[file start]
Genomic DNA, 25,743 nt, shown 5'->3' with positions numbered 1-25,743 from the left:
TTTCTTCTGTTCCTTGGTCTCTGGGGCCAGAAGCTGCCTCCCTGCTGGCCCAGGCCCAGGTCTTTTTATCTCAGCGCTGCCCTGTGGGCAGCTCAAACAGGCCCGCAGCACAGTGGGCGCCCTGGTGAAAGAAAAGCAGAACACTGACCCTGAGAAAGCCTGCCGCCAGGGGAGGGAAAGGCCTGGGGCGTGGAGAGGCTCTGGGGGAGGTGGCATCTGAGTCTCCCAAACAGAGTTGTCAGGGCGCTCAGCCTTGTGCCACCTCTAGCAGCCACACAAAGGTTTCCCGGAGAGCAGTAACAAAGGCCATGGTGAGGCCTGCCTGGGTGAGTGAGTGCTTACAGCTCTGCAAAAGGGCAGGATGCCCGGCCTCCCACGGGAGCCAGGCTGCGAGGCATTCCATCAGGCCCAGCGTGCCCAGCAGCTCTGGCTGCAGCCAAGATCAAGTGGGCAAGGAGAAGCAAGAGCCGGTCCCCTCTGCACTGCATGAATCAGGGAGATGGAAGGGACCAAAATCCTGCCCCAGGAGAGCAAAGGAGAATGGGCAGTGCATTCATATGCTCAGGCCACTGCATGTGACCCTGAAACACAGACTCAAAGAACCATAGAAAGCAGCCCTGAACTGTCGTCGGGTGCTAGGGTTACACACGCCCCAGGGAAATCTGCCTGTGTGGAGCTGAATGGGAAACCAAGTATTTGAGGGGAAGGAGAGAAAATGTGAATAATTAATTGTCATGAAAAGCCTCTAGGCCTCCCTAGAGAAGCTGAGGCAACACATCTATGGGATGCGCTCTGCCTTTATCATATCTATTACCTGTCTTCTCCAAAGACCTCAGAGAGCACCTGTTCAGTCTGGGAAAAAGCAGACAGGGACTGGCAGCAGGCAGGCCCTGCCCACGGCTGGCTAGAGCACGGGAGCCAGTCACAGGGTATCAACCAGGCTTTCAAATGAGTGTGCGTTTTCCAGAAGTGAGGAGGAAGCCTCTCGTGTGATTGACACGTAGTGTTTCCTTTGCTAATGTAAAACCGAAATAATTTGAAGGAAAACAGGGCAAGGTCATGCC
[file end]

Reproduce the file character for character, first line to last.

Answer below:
Genomic DNA, 25,743 nt, shown 5'->3' with positions numbered 1-25,743 from the left:
TTTCTTCTGTTCCTTGGTCTCTGGGGCCAGAAGCTGCCTCCCTGCTGGCCCAGGCCCAGGTCTTTTTATCTCAGCGCTGCCCTGTGGGCAGCTCAAACAGGCCCGCAGCACAGTGGGCGCCCTGGTGAAAGAAAAGCAGAACACTGACCCTGAGAAAGCCTGCCGCCAGGGGAGGGAAAGGCCTGGGGCGTGGAGAGGCTCTGGGGGAGGTGGCATCTGAGTCTCCCAAACAGAGTTGTCAGGGCGCTCAGCCTTGTGCCACCTCTAGCAGCCACACAAAGGTTTCCCGGAGAGCAGTAACAAAGGCCATGGTGAGGCCTGCCTGGGTGAGTGAGTGCTTACAGCTCTGCAAAAGGGCAGGATGCCCGGCCTCCCACGGGAGCCAGGCTGCGAGGCATTCCATCAGGCCCAGCGTGCCCAGCAGCTCTGGCTGCAGCCAAGATCAAGTGGGCAAGGAGAAGCAAGAGCCGGTCCCCTCTGCACTGCATGAATCAGGGAGATGGAAGGGACCAAAATCCTGCCCCAGGAGAGCAAAGGAGAATGGGCAGTGCATTCATATGCTCAGGCCACTGCATGTGACCCTGAAACACAGACTCAAAGAACCATAGAAAGCAGCCCTGAACTGTCGTCGGGTGCTAGGGTTACACACGCCCCAGGGAAATCTGCCTGTGTGGAGCTGAATGGGAAACCAAGTATTTGAGGGGAAGGAGAGAAAATGTGAATAATTAATTGTCATGAAAAGCCTCTAGGCCTCCCTAGAGAAGCTGAGGCAACACATCTATGGGATGCGCTCTGCCTTTATCATATCTATTACCTGTCTTCTCCAAAGACCTCAGAGAGCACCTGTTCAGTCTGGGAAAAAGCAGACAGGGACTGGCAGCAGGCAGGCCCTGCCCACGGCTGGCTAGAGCACGGGAGCCAGTCACAGGGTATCAACCAGGCTTTCAAATGAGTGTGCGTTTTCCAGAAGTGAGGAGGAAGCCTCTCGTGTGATTGACACGTAGTGTTTCCTTTGCTAATGTAAAACCGAAATAATTTGAAGGAAAACAGGGCAAGGTCATGCC